There has been considerable debate concerning the philosophical issues and the relative virtues of quantitative and qualitative research. Quantitative research functions within an orderly material world that is independent of the observer, and that it is knowable via rational inquiry (McGarth & Johnson, 2003). It is based on the gathering of ‘facts’, stresses the importance of devising valid and reliable measurement procedures, and adopts the principles of scientific method by emphasising the importance of generalisation and replication of results. On the other hand, qualitative research functions within a naturalistic approach that aims to maintain fidelity to the real world and stresses the importance of social reality in people’s perceptions of their environment (Baum, 1995; Gray & Densten, 1998; Guba & Lincoln, 1989; Morse, 2006). Each of these approaches is based on a particular paradigm, a patterned set of assumptions concerning reality (ontology), knowledge of that reality (epistemology), and the particular ways of knowing that reality (methodology) (Sale, Lohfeld & Brazil, 2002). Hence, the major contrast between the approaches is evident in the differing views concerning how social reality should be studied.
The qualitative paradigm is based on interpretivism and constructivism. Ontologically, there are multiple realities or multiple truths based on people’s constructions of reality. Reality is socially constructed and so is constantly changing (Guba & Lincoln, 1989). On an epistemological level, there is no access to reality independent of people’s minds, no external referent with which to compare claims of truth. The investigator and the object of study are interactively linked so that findings are mutually created within the context of the situation that shapes the inquiry. The emphasis of qualitative research is on process and meaning. Samples are not meant to represent large populations but, rather, small purposefully selected respondents who can provide important information (Brewer & Hunter, 1989; Greene, Caracelli & Graham, 1989; Guba & Lincoln, 1989; 2005; Howe, 1992; McGarth & Johnson, 2003; Yardley & Bishop, 2007).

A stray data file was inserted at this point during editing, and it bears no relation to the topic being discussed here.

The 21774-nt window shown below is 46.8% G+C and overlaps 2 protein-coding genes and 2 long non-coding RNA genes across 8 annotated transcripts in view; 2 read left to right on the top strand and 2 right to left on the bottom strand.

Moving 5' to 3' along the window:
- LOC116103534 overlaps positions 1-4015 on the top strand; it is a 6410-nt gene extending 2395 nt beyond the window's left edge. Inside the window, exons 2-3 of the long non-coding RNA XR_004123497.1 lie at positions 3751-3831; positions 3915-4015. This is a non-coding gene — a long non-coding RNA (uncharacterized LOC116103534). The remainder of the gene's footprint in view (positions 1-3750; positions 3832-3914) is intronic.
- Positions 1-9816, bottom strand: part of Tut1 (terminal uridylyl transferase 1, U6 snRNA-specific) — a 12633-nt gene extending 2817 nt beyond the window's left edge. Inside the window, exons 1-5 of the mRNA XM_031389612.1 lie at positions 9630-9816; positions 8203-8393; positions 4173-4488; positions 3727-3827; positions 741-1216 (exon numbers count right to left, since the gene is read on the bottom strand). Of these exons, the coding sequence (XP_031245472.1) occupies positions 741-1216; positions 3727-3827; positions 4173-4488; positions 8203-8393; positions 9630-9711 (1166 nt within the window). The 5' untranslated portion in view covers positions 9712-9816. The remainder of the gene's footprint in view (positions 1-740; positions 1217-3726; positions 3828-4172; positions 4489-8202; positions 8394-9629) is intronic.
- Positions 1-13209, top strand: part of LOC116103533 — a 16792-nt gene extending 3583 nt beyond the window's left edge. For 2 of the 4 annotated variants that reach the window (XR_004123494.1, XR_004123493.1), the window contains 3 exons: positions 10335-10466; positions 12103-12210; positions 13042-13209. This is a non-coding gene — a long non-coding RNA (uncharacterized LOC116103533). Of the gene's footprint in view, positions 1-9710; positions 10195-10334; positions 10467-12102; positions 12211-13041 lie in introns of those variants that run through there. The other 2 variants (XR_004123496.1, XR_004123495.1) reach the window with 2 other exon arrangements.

In contrast, the quantitative paradigm is based on positivism characterised by empirical research, where all phenomena can be reduced to empirical indicators that represent the truth (Sale et al., 2002). The ontological position of the quantitative paradigm is that there is only one truth, an objective reality that exists independent of human perception. Epistemologically, the investigator and investigated are independent entities. Therefore, the investigator is capable of studying a phenomenon without influencing it or being influenced by it. The goal is to measure and analyse causal relationships between variables within a value-free framework. Samples sizes are much larger than those in qualitative research so that statistical methods with samples that are representative can be used (Brewer & Hunter, 1989; Johnson & Onwuegbuzie, 2004; Morgan, 1998; Sullivan, 1998).
In quantitative research, validity is related to accuracy, relevance, and reliability of measurement; in qualitative research, the aim is not to measure, but rather to understand, represent, or explain something, usually some fairly complex social phenomenon. The concept of validity does not sit well in the qualitative research paradigm, originating as it does in the positivist tradition; however, many qualitative researchers continue to support its relevance (Guba & Lincoln, 2005; Morse, 1999). In qualitative research, an account is valid “if it represents accurately those features of the phenomena that it is intended to describe, explain or theorise” (Hammersley, 1987 p. 69). A crucial distinction between objective quantitative research and valid qualitative research is accepting that the researcher’s individual attributes and perspective have an influence on the research process (Finlay, 2002).